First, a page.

The past week has been one filled with celebration for the Chinese New Year, called the Spring Festival (春节 or “Chunjie” in Mandarin). The first day of the new year was on Thursday, February 19, but the Chinese love, and need, to prepare at least a week prior. It’s part of tradition for Chinese families to have large reunion dinners during this time. Many of the restaurants and small shops around Yunnan University closed several days before the holiday, giving families time to return home and prepare for large gatherings. Paper lanterns and other red and gold decorations were plastered on the streets and storefronts. In accordance with the Chinese zodiac, this year is that of the sheep (or ram, or goat), so most street vendors were selling these stuffed animals, along with other red and gold gifts. Navigating the supermarkets is a bit of a nightmare during the week leading up to the holiday because everyone is out buying food, candy, and gifts. Preparing for Chunjie is a lengthier process than I’d imagined, but luckily, IES students were given a week-long Spring Break at this time to celebrate and travel on our own.
On the eve of the first day of the new year, several of us went to a Chinese homestay family for an authentic Chunjie, to observe some common holiday traditions. The homestay mother taught us all how to play Mahjong, a Chinese game with tiles containing four different suits; we played a few rounds before prepping for dinner. The game is a little like Rummy, but there are many variations of Mahjong throughout the country’s different provinces. I’m proud to be able to cross learning the game off my bucket list for China. It’s one of the most well known pastimes originating here, and you’re always likely to find groups of people playing in parks. After Mahjong, we learned how to make one of China’s most famous dishes, one commonly associated with Chinese cuisine in America – dumplings (饺子 or “jiaozi”). And because dumplings are small, or maybe because the Chinese know how to do dinner the right way, we made a lot of dumplings. I don’t think I’ve ever seen so many dumplings in one setting before, ever. There must have been over 300 made by the time we were ready for dinner, of both the vegetarian and meat varieties. That dinner tops the rest for me, mostly because we helped to prepare it and shared it with new friends.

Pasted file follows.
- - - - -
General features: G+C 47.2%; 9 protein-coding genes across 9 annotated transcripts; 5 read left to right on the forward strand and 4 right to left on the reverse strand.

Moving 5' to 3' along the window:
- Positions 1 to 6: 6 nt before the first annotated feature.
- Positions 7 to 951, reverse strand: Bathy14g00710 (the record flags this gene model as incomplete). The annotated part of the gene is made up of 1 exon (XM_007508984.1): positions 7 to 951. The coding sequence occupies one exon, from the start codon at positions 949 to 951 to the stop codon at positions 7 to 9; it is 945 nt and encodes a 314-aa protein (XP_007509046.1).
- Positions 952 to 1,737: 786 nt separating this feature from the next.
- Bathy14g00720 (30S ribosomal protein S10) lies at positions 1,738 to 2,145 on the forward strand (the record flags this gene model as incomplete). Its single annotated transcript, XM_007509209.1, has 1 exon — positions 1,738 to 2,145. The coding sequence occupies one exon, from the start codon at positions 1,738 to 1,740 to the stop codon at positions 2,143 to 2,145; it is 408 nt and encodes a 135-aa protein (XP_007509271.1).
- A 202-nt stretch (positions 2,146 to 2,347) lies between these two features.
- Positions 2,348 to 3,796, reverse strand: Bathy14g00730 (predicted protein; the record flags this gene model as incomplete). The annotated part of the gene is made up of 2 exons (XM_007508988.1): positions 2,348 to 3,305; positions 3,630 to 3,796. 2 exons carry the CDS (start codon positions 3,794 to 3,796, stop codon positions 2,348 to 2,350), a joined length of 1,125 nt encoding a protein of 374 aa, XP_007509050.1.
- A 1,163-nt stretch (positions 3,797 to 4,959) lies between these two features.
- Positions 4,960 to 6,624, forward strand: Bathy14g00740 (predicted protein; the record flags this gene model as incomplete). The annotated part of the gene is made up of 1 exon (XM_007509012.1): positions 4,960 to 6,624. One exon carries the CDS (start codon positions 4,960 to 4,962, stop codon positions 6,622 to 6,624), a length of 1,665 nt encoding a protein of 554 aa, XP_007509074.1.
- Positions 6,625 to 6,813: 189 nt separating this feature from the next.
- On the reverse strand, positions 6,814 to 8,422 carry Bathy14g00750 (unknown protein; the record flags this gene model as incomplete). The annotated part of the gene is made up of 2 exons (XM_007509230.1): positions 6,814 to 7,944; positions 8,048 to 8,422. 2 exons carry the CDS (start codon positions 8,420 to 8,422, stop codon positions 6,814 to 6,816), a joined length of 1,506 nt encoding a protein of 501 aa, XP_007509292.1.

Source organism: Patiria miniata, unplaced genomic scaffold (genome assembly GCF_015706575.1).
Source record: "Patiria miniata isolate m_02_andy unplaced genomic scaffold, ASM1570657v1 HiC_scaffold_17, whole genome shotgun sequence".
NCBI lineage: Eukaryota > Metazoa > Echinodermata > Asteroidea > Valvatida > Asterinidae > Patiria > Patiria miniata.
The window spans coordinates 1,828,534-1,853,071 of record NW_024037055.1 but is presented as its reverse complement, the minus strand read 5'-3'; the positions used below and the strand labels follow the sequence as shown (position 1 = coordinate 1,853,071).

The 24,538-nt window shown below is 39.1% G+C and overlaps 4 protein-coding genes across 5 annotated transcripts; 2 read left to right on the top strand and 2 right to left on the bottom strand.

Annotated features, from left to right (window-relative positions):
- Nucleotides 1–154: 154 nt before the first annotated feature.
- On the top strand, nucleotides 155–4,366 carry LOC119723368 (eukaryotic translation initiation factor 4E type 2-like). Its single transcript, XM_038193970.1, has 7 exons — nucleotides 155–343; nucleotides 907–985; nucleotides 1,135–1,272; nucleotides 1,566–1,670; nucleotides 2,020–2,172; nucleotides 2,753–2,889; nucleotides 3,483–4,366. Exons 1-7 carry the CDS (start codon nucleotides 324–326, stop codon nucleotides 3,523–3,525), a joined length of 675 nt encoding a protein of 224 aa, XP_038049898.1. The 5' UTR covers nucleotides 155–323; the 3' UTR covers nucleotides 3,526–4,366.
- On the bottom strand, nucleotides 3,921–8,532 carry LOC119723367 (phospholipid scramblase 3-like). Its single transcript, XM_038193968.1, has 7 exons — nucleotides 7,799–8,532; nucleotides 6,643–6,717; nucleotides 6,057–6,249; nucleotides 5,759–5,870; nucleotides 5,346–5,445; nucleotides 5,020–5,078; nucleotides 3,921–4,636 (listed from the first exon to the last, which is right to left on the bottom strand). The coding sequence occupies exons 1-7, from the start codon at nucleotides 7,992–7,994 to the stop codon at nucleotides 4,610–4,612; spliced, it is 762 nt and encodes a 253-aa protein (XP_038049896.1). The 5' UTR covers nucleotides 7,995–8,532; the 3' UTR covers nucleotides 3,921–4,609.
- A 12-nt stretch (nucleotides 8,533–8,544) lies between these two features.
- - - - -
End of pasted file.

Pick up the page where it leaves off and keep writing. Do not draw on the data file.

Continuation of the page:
Another of my adventures over Spring Break was a day trip to the Stone Forest. It’s a big attraction within Yunnan Province, and is exactly what it sounds like – a forest of massive boulders. The Stone Forest is about two hours from Kunming by bus, so we left early Friday morning to allow enough time to see the whole park. Leaving Kunming took a little longer than anticipated, however, because we misread the online directions and took a taxi to the West Kunming bus station instead of the East station. One simple character truly means a world of a difference sometimes. After making our way to the correct station and onto the bus, we arrived in Shilin, where the park is located, around noon. The weather was perfect for an afternoon outside, so the Stone Forest was packed with other tourists. To our surprise, there were no other foreign tourists – we were the only non-Chinese in the entire park. It’s not unusual here to meet Chinese people, especially children, who have never seen a foreigner before, so in addition to the actual Stone Forest, we were also a major attraction. A surprising amount of families asked for pictures with us – definitely a confidence booster! The park was a beautiful place with tons of pleasant people to meet; it was definitely a day well spent.
Our Spring Break was an opportunity to explore Kunming and its surrounding cities. Chunjie is such an exciting time for all of China, with so much celebration to be shared, and I’m grateful for having had the chance to experience it first-hand, in the heart of it all.